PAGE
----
In the front of our office building in the lobby area, we have a lot of beautiful typographic signage with really powerful quotes. For instance, one is a Henry Ford quote that says, “A business that makes nothing but money is a poor business.” That we put on the walls to help display our culture to any visiting clients or prospects.
Well, we have a quote from Aristotle on one of them, and it says: “Quality is not an act, it is a habit.” And to be totally transparent, I picked that one because I thought, well, we’re really serious about quality, and I mean, it’s Aristotle!
But this past January, along with some other friends, I read through “The Power of Habit” by Charles Duhigg. My main take-away from his book was that the true power of a habit is that you no longer think about doing a certain thing or behaving a certain way. One habit my wife and I broke out of after reading this book were late-night snacking. I’ve got 3 kids under the age of 5, and after we get them down to bed… it’s time for a reward. And for Mary and I, that meant stuffing our face with all manner of comfort snack food. As you can imagine, this is not a good long term habit to have in place. So we determined we will no longer eat after a certain time.
Believe me, for the first month, every night after we got the kids down what did I think about? What did I want to do? I wanted to snack. but after about a month… habit took root. And it is powerful, because now after the kids go down, I don’t think about snacking. Because it’s not a habit anymore.
Aristotle, in his quote, is saying the same is true of quality. It’s not a one-off accomplishment. It’s not one moment of refined greatness. Quality is born out of habit. Doing the right thing, the right way, with the right attitude each and every day.
So how does this apply to business? My first thought was customer service and experience. Good quality customer service is born out of habit. If every day it feels like a grind to serve… if it’s always an uphill battle to get your team to problem-solve on behalf of the client, to be readily available to serve their needs and to go the extra mile for them, then quality customer service is not a habit for your team yet.
The other day, I overheard a team member on the phone. She was fielding a call where someone was inquiring about a particular product that wasn’t a great fit for us, so she politely explained that to them, and then offered her the name and phone number of another company in town who could help her out. She hung up and continued her work. Didn’t think a thing about it. The politeness. The extra mile of giving her the name and number of someone else. All just a habit. And in my mind, that doesn’t lessen the act of service, it just makes it that much more powerful, and sustainable.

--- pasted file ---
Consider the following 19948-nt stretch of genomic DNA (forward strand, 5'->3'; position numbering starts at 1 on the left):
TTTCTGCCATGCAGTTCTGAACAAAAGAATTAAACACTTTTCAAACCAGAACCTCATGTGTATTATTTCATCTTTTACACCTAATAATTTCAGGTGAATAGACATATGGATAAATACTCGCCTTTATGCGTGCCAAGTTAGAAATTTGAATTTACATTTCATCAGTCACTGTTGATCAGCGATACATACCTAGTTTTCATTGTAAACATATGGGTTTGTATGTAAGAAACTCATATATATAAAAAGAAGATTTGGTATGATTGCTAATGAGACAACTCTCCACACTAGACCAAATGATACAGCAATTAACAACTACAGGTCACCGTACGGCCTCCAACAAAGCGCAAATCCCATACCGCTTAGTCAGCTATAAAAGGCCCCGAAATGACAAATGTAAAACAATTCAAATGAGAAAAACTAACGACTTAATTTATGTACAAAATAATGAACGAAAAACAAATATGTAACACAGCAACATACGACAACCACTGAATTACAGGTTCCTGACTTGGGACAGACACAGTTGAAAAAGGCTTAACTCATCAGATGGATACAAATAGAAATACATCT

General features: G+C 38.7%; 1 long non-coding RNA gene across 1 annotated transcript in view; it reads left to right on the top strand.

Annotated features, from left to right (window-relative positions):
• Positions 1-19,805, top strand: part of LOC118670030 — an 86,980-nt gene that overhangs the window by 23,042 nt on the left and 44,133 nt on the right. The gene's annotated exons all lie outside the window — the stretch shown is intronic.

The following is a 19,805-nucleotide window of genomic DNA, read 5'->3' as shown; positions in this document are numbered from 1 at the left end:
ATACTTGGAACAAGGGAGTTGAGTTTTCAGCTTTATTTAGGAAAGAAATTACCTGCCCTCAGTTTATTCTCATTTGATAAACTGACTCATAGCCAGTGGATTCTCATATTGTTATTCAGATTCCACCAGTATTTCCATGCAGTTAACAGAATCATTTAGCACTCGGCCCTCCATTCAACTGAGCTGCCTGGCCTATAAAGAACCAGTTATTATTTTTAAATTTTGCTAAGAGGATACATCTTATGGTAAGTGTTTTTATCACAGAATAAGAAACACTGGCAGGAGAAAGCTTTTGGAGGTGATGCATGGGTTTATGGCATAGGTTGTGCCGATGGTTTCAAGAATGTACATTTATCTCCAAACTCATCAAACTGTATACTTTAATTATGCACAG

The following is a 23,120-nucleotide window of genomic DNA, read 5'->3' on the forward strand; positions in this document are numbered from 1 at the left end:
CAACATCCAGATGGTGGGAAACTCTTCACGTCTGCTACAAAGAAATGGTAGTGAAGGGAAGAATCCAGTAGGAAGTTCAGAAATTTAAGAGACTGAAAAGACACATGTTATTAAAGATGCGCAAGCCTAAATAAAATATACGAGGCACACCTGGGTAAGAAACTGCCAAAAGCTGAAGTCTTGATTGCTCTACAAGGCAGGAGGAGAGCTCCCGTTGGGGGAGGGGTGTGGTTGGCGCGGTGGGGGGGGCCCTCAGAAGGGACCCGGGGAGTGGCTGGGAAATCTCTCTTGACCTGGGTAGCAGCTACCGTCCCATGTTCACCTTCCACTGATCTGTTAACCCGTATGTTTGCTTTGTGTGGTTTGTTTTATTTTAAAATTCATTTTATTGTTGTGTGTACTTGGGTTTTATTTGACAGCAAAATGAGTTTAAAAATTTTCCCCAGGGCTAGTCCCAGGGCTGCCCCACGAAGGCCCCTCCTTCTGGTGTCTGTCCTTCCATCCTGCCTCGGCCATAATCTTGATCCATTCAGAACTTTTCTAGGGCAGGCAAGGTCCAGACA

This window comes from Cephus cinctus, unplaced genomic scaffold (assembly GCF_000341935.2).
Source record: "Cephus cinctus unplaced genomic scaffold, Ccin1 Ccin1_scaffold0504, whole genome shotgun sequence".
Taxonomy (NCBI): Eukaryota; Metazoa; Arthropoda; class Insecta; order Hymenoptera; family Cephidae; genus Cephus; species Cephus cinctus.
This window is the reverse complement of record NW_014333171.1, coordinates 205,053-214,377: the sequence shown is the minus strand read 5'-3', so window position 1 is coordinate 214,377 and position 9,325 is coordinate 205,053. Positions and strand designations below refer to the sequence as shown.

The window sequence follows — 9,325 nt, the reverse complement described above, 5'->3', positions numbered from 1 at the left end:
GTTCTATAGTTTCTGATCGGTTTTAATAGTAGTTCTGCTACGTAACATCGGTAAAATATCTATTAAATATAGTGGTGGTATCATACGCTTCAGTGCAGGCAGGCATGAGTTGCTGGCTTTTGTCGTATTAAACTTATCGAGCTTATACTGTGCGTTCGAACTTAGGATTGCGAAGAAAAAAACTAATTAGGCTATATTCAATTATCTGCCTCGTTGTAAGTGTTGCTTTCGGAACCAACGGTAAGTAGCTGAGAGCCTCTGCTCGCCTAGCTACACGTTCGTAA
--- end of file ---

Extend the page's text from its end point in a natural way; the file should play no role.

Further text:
The challenge for you and for me and for those of us who are in the business of serving people is that it takes time for a habit to take root. There’s that transition, that in-between, that limbo space where you’re trying to adopt a new practice or kill off a bad old practice. That’s where we most often quit and relapse into our old habits.
Let me encourage you to keep pushing, keep your team pushing because on the other side of that struggle is a better place. And as crazy as it sounds, you won’t even have to think about it anymore.
Quality won’t be a series of actions, it’ll be your habit.
I’m in a peer advisory group with some other local business owners, and we have a saying that gets thrown around in our monthly meetings from time to time. The saying is “be the buffalo.”
Now for some context on the saying. Out in the West, in the open plains where buffalo roam and cattle herds graze, you can often see storm clouds take shape and form on the horizon hours before the storm actually reaches you. And here’s a fact about free-ranging cattle. When they see the storm clouds coming, they often turn and try to run away from the storm as it overtakes them. Unfortunately, by running away from the storm, they often prolong the amount of time they have to spend in the wind and the rain.
Conversely, when wild buffalo see the storm gathering on the horizon, they collectively turn and run directly into the storm. Ironically, by running straight into the storm they cut the amount of time they have to endure the storm significantly. Hence our beloved phrase:
Be the buffalo.
When we see conflict, confrontation, trial, hardship, and struggle forming on the figurative horizon, we encourage one another to lean into that coming storm. Face it head-on. Don’t run away from the struggle. It’ll only end up prolonging the issue. This principle is vital in the workplace.
Take for instance managing a client’s expectations. If I’m honest with myself, a lot of issues that have gotten blown up with a client didn’t happen because the problem popped up at the last second. We saw the situation forming, and instead of confronting it, we acted like the cattle and we tried to outrun it. This normally doesn’t work. But I’ve seen time and time again, when we choose to be the buffalo, things tend to work out just fine.
Storms are inevitable. Situations happen. Mistakes are made. Bad news doesn’t get better with time. Be the buffalo. Lean in. Embrace the challenge. Run headlong into the storm. And overcome.